6. Once the plane lands itself, taxi to the gate, do it all again or go home
Rating: 1 Votes
Posted: 42 months ago
We already use Jeppesen TC and it's SOOO much easier than monthly paper updates. It has to be the way forward...
Rating: 1 Votes
Posted: 42 months ago

This type of technology should be built into the plane, and hard copy back-ups right in the cock pit. What happens when the internet goes down? What happens if the battery does not charge? Oh what happens if it freezes up yeah it’s happened.


Even if it is built into the dashboard, what makes that less likely to crash than an iPad? At least the iPad is made by one of the largest software companies in the world; I'd say it's less likely to cause problems than an independently commissioned one. And if you did commission one to be absolutely fail-proof it would likely be far too expensive to be commercially attractive.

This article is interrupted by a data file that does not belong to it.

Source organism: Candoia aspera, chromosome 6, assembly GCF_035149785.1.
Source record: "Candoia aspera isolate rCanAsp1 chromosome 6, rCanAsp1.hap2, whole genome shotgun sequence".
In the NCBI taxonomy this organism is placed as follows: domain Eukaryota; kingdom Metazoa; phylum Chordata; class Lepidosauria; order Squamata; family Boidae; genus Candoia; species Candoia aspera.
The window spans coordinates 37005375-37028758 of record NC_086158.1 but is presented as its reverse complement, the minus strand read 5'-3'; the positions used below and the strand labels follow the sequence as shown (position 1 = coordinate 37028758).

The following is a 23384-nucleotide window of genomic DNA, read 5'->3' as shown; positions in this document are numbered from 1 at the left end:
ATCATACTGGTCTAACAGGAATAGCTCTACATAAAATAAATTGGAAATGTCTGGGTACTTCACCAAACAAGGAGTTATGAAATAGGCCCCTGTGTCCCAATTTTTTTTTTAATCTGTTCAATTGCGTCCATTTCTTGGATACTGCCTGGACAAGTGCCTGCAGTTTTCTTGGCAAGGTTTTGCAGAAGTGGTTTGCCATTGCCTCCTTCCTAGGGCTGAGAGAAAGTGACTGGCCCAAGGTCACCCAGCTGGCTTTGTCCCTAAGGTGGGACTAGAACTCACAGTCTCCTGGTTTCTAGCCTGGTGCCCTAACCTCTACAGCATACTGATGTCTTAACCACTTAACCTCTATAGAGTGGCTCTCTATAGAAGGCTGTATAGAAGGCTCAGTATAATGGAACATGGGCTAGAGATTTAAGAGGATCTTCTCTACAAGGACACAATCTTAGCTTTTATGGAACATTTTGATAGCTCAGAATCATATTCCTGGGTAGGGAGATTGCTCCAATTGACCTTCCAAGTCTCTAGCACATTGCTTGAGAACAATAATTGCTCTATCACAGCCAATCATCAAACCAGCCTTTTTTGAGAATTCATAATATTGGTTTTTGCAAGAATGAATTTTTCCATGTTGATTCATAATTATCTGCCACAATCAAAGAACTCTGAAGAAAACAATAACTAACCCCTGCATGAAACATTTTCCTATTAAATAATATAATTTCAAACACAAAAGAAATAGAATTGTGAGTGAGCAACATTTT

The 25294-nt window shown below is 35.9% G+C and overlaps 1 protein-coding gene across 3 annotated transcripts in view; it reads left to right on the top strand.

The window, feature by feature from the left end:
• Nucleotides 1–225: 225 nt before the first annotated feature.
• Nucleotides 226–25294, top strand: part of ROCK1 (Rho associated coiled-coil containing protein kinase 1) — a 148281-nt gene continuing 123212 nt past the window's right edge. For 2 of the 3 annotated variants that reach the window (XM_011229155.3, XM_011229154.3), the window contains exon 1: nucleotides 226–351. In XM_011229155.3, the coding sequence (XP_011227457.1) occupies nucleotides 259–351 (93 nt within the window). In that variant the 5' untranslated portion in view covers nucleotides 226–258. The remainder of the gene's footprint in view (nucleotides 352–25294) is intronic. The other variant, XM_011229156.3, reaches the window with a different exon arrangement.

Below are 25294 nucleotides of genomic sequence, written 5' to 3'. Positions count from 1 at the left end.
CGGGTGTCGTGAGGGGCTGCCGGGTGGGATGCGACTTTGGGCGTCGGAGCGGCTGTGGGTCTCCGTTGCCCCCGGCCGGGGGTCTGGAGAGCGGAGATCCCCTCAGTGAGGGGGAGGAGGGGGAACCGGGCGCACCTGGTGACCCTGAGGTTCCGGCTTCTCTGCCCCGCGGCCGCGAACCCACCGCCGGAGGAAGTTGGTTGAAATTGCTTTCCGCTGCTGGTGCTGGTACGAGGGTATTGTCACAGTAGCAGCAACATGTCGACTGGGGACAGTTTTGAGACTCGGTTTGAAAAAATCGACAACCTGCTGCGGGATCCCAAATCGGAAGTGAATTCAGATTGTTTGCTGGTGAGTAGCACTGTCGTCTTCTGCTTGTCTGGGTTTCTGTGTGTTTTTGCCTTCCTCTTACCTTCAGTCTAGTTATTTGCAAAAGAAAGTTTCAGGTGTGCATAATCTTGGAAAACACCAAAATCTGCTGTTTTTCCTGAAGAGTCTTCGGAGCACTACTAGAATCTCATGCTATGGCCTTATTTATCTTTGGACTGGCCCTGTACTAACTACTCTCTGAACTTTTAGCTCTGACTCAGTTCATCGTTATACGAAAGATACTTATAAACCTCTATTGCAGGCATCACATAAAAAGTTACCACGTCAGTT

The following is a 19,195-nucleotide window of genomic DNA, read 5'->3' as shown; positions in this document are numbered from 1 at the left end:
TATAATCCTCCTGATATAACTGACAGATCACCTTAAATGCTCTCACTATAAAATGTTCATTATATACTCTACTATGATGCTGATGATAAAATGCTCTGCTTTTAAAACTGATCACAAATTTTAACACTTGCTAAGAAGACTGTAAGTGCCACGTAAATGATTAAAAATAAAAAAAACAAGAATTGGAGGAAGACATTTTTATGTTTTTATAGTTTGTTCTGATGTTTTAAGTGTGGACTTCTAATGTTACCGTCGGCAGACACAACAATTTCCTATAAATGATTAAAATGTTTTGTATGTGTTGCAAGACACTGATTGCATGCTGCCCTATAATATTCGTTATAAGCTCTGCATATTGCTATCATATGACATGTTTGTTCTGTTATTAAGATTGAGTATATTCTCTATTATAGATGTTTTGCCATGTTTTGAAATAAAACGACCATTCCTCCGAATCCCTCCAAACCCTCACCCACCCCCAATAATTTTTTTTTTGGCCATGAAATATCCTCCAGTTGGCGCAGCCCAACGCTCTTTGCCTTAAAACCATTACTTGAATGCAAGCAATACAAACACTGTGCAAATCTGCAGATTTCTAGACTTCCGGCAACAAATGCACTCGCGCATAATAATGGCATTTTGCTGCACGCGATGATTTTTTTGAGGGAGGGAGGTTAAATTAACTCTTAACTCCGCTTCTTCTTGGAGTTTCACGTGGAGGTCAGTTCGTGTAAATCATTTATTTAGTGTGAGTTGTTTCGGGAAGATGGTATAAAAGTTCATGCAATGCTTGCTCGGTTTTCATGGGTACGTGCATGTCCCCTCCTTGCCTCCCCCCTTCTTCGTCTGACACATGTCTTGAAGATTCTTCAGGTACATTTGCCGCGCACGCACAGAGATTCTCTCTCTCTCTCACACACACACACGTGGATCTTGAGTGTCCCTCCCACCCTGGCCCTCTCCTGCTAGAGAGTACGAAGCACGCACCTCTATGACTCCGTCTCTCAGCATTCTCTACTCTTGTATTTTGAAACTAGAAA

The reason the iPad is considered so revolutionary in this respect is because it has so many uses, so yes you could manufacture hardware and software tailored to your specific needs but why bother when you can spend $500 on an iPad and only worry about the very top level of the software?

I also imagine they are attracted to the iPad because it isn't built into the plane. That way (and I'm hypothesising here), pilots would be able to use it to check their flight schedule, handle communication when they're off the plane and other management systems that pilots need when they're not on the plane. I think this could be what they mean when they say "Essentially, we have only begun to identify the limitless possibilities".

And no, it's not because it has an 'i' in front of it that it seems like such a good idea; if you read the article you'll realise they're also testing Motorola Xooms.
Rating: 1 Votes